Packers HC Matt LaFleur Surprised By RB Moves

The Packers were one of the major players in the free agent RB carousel. The team couldn’t convince Aaron Jones to take a pay cut, leading to the veteran’s release. The Packers quickly scooped up former Raiders star Josh Jacobs as Jones’ replacement, completely revamping the top of their depth chart.

[RELATED: Packers Sign RB Josh Jacobs]

While it seemed likely that the Packers would approach Jones about a reduced salary, there weren’t many people who anticipated the Packers pivoting to a different star running back. That includes head coach Matt LaFleur, who admitted to reporters this week that he was caught “off guard” by the sudden moves.

“There were some other things in play, obviously with Aaron Jones, and I didn’t quite know how everything was going to go,” LaFleur said (via Jason Wilde of “It just happened really fast on that Monday. … It happened really fast, so I don’t know all the details of that. I’m not involved in those types of conversations. But we were super excited (to get Jacobs).”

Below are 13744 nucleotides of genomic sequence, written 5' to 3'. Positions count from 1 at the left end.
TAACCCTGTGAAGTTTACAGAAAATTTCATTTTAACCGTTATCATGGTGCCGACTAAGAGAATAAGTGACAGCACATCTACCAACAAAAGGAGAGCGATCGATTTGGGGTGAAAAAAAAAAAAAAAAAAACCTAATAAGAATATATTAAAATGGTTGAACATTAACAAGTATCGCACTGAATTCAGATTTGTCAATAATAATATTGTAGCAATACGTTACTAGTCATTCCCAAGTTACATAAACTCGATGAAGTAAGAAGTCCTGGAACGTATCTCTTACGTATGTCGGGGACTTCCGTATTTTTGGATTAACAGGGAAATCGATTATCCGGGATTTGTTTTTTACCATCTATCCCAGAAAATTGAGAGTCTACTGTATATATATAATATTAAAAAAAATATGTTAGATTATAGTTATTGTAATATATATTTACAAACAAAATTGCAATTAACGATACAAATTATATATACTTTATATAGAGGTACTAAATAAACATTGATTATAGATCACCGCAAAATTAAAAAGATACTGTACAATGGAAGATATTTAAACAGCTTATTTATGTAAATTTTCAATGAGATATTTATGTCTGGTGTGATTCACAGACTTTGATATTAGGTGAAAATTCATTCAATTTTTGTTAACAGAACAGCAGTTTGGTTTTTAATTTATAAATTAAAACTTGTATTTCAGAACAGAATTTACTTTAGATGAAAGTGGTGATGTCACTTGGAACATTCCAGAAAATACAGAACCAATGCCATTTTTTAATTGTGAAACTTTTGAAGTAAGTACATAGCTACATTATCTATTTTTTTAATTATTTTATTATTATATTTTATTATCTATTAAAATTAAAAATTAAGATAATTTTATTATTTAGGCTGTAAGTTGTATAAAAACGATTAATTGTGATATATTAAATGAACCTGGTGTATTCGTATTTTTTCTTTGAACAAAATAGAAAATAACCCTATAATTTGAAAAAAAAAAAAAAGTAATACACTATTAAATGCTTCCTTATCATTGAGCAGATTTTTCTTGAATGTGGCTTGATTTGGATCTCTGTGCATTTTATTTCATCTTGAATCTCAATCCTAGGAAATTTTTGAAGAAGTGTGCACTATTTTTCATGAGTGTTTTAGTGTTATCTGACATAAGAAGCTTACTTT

Jacobs shouldn’t have any issues replacing Jones’ production. Following a 2022 campaign where he led the NFL with 2,053 yards from scrimmage in 17 games, Jacobs was limited to only 13 contests in 2024. Still, the 26-year-old managed to top 1,100 yards from scrimmage, although that was partly due to him garnering more than 20 touches per game. Jones followed up four-straight seasons of 1,000-yard production with 889 yards from scrimmage in 13 games this past season.